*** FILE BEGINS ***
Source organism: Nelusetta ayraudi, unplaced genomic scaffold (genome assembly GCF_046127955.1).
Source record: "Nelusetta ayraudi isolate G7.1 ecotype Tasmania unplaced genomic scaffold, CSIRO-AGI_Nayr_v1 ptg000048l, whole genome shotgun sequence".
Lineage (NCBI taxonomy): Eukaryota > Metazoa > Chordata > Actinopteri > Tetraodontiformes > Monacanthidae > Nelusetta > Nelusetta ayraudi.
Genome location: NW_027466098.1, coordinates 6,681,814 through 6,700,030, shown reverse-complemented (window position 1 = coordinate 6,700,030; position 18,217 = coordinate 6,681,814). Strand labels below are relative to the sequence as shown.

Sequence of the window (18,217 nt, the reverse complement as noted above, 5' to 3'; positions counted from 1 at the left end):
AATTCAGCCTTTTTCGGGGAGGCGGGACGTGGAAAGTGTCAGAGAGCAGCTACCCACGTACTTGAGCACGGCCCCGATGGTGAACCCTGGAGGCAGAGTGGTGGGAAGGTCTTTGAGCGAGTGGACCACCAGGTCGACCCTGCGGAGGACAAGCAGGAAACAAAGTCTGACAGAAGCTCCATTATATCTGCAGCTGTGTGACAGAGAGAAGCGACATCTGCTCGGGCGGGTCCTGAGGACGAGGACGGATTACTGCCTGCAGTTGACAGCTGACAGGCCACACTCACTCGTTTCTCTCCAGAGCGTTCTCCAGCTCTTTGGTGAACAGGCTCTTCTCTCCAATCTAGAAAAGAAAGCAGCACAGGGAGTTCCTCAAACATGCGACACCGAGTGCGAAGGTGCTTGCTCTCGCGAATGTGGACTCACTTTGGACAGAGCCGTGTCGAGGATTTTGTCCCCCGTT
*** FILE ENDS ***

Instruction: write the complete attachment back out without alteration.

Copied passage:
Source organism: Nelusetta ayraudi, unplaced genomic scaffold (genome assembly GCF_046127955.1).
Source record: "Nelusetta ayraudi isolate G7.1 ecotype Tasmania unplaced genomic scaffold, CSIRO-AGI_Nayr_v1 ptg000048l, whole genome shotgun sequence".
Lineage (NCBI taxonomy): Eukaryota > Metazoa > Chordata > Actinopteri > Tetraodontiformes > Monacanthidae > Nelusetta > Nelusetta ayraudi.
Genome location: NW_027466098.1, coordinates 6,681,814 through 6,700,030, shown reverse-complemented (window position 1 = coordinate 6,700,030; position 18,217 = coordinate 6,681,814). Strand labels below are relative to the sequence as shown.

Sequence of the window (18,217 nt, the reverse complement as noted above, 5' to 3'; positions counted from 1 at the left end):
AATTCAGCCTTTTTCGGGGAGGCGGGACGTGGAAAGTGTCAGAGAGCAGCTACCCACGTACTTGAGCACGGCCCCGATGGTGAACCCTGGAGGCAGAGTGGTGGGAAGGTCTTTGAGCGAGTGGACCACCAGGTCGACCCTGCGGAGGACAAGCAGGAAACAAAGTCTGACAGAAGCTCCATTATATCTGCAGCTGTGTGACAGAGAGAAGCGACATCTGCTCGGGCGGGTCCTGAGGACGAGGACGGATTACTGCCTGCAGTTGACAGCTGACAGGCCACACTCACTCGTTTCTCTCCAGAGCGTTCTCCAGCTCTTTGGTGAACAGGCTCTTCTCTCCAATCTAGAAAAGAAAGCAGCACAGGGAGTTCCTCAAACATGCGACACCGAGTGCGAAGGTGCTTGCTCTCGCGAATGTGGACTCACTTTGGACAGAGCCGTGTCGAGGATTTTGTCCCCCGTT